The National Institute for Health and Care Excellence has published its first guideline on acute kidney injury (AKI) in the hope of saving thousands of lives as well as a hefty pile of National Health Service cash.
Acute kidney injury – which encompasses a wide spectrum of injury to the kidneys – is present in around one in five emergency admissions to hospital, and yet awareness of this potentially fatal condition is critically low among healthcare professionals.
The costs to the NHS of acute kidney injury (excluding costs in the community) are thought to be between £434 million and £620 million per year, which, NICE points out, is more than that associated with breast cancer, or lung and skin cancer combined.
And yet 20%-30% of cases are partially or fully preventable, highlighting the opportunity to reduce the number of AKI cases, thereby saving patient lives and reducing the related drag on resources.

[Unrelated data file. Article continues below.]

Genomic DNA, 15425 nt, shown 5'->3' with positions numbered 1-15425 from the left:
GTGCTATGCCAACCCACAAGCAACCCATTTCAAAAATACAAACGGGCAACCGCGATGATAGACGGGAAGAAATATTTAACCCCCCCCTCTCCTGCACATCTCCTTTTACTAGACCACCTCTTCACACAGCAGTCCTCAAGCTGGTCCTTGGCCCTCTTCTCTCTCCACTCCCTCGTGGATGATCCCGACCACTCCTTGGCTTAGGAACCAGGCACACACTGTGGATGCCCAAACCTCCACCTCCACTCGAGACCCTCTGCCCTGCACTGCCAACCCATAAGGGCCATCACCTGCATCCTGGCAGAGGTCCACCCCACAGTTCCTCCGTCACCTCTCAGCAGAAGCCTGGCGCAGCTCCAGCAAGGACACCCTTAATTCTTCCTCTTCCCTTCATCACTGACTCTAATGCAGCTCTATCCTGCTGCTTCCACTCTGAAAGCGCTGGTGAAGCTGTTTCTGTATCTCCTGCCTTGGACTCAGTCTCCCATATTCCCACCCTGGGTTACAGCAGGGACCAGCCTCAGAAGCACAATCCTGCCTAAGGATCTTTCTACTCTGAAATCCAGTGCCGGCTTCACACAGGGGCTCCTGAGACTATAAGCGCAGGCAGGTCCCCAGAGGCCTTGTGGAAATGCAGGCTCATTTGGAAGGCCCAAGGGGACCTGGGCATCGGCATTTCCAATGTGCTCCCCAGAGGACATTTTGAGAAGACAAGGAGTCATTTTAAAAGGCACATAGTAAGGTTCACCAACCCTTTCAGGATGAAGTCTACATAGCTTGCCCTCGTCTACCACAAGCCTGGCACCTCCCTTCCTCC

NICE’s new guideline is essentially focused on improving the prevention, detection and treatment of the condition, as well as generally raising awareness of it.
GPs in particular can play a key role in identifying and treating patients with AKI, those who have developed AKI in the community, and to be involved in prescribing decisions where its risk may be reduced, the Institute says.
But it also recommends that AKI is tackled in hospital by people working in health across all specialties, not just renal units, from chief executives to healthcare assistants and, crucially, that healthcare professionals should be monitoring kidney function, including checking hydration levels and how regularly urine is passed.
“Small improvements in care have the potential to save thousands of lives each year”, NICE stressed.
It is hoped that the new guidelines will help instil a more consistent picture of good practice across the country, helping to address concerns that suboptimal care may contribute to the development of AKI.
In 2009, the National Confidential Enquiry into Patient Outcome and Death reported the results of an enquiry into the deaths of a large group of adult patients with the condition, describing systemic deficiencies in the care of patients who died from AKI, with just 50% of these patients having been judged to receive ‘good’ care.